Disclaimer: The information provided is not intended as medical advice. For any medical concerns, always contact your doctor.
You’ve probably heard of thinning hair, but did you know it’s different from thin hair? The former consists of increased hair fall, while the latter refers to low-density locks.
If you’ve ever wanted to learn what thin hair is and how to identify it, this one’s for you. Join us as we share tips on how to care and style for this hair type, including how to address a lack of volume, brittleness, and scalp buildup.
All About Hair Density and Hair Thickness
Thin hair doesn’t necessarily mean fine hair. Instead, you have to look at it through two hair metrics: hair density and hair thickness.
Hair density is measured in terms of the number of hair follicles per unit area on your scalp. In other words, the fewer follicles you have, the sparser your ‘do looks, giving rise to the appearance of thinner hair.
Meanwhile, hair thickness refers to the diameter of each hair strand. Coarse strands have the widest circumference, while fine hair shafts have the smallest. In that sense, you can have coarse and thin hair (thick hair fibers that loosely populate the scalp) or fine and thin hair (dainty fibers that spread out across the scalp). Regardless of how thick each strand is, the common denominator is low-density hair.
Do You Have Thin Hair?
So, how do you tell if you have thin hair? Well, we obviously don’t recommend counting every strand on your head simply because nobody has time for that!
A simpler — and more time-efficient — way would be to tie your hair up into a ponytail and measure its circumference. Anything less than two inches places you in the category of thin hair. Or you can let your hair down and look in the mirror. If you can easily see your scalp, especially along your natural part line, chances are you’re Team Thin Hair.
If you still aren’t sure if you have thin hair or not, you can always ask your friendly hairdresser for their professional opinion on your next appointment.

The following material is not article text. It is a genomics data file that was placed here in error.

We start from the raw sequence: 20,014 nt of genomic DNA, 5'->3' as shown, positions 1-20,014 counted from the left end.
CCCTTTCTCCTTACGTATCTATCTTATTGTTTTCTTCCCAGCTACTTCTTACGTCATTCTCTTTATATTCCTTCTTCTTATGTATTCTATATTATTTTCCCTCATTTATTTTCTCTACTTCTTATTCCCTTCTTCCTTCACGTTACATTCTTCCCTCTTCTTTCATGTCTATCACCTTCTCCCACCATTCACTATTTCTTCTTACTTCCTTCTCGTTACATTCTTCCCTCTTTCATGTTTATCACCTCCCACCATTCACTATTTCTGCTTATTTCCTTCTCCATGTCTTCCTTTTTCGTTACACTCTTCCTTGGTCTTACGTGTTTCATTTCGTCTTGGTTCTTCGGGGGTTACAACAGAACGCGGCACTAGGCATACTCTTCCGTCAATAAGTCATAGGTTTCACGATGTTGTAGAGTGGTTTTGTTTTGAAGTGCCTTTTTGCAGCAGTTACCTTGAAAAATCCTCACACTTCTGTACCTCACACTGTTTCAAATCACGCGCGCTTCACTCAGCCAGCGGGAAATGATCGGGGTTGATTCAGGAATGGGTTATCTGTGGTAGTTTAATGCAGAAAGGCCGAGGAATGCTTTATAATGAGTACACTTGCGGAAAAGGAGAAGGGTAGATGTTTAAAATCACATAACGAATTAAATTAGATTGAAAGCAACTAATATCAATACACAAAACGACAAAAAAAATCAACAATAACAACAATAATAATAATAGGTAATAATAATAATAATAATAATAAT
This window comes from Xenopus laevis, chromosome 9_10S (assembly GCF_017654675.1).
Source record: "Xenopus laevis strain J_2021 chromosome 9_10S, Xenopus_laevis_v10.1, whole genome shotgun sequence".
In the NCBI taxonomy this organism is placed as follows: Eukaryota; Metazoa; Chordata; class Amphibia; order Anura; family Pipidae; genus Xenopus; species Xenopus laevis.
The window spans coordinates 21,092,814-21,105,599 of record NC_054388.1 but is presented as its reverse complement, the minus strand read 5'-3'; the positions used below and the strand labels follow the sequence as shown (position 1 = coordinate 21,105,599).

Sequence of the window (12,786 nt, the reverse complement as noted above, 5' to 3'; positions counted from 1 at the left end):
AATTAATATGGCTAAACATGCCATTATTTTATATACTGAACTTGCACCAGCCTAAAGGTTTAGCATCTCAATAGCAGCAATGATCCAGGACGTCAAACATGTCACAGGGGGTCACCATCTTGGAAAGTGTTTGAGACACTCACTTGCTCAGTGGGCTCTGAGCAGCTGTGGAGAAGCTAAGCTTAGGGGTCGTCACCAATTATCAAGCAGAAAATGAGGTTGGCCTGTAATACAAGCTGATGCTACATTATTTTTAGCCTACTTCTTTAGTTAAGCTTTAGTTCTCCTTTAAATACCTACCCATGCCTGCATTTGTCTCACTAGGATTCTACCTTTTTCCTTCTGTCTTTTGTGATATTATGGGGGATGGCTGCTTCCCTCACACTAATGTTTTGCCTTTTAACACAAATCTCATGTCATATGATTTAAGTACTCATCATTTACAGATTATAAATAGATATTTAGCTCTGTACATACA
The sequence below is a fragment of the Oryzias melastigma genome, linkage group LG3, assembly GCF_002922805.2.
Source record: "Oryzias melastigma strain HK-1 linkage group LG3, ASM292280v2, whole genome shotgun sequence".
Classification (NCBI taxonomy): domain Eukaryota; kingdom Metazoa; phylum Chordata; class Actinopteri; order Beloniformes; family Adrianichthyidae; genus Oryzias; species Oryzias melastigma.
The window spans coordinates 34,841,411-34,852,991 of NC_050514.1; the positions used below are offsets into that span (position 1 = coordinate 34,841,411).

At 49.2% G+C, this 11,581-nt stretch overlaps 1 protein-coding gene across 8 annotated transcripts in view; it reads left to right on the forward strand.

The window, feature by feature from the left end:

Thin Hair vs. Thinning Hair
PSA: Thin hair does not equate to thinning hair.
Thin hair is something you’re born with. On the other hand, thinning hair is something many of us have experienced at one point or another in our lives. It’s usually not a pleasant experience and can hike up anxiety levels — we’ve been there.
While excessive hair shedding isn’t the focus of this post, we thought it would help to cover some ground so that you know the distinction between thinning hair and thin hair.
Here are some different types of hair loss and their causes, from lifestyle factors to medical conditions:
Traction alopecia: This hair loss is due to tight hairstyles, braids, hair extensions, and chemical treatments that constantly tug on the follicles, leading to a receding hairline.
Female pattern hair loss: This form of hair loss is also known as female pattern baldness and androgenic alopecia. It also features a receding hairline, usually in the form of an M-shape. Common triggers include aging, hormonal changes (during menopause, for example), and genetics.
Alopecia areata: This is caused by an autoimmune condition in which the body mistakenly attacks the follicles, resulting in bald spots. According to the American Academy of Dermatology Association (AAD), alopecia areata has been associated with vitamin D deficiency, thyroid disease, and atopic dermatitis.
Telogen effluvium: This temporary form of hair loss leads to thinning hair minus the baldness. Stress, nutritional deficiencies, childbirth, chronic illnesses, and certain medications are common triggers of telogen effluvium.
Take note that these are just some common causes of hair loss. For an in-depth diagnosis of thinning hair, speak with a doctor or dermatologist to address your individual needs.
How to Care For Thin Hair
If you’ve visited your doctor and ruled out thinning hair, it’s time to start figuring out how to care for your naturally dainty strands. Consider these tips to care for thin hair.
1. Pick a Volumizing Shampoo and Conditioner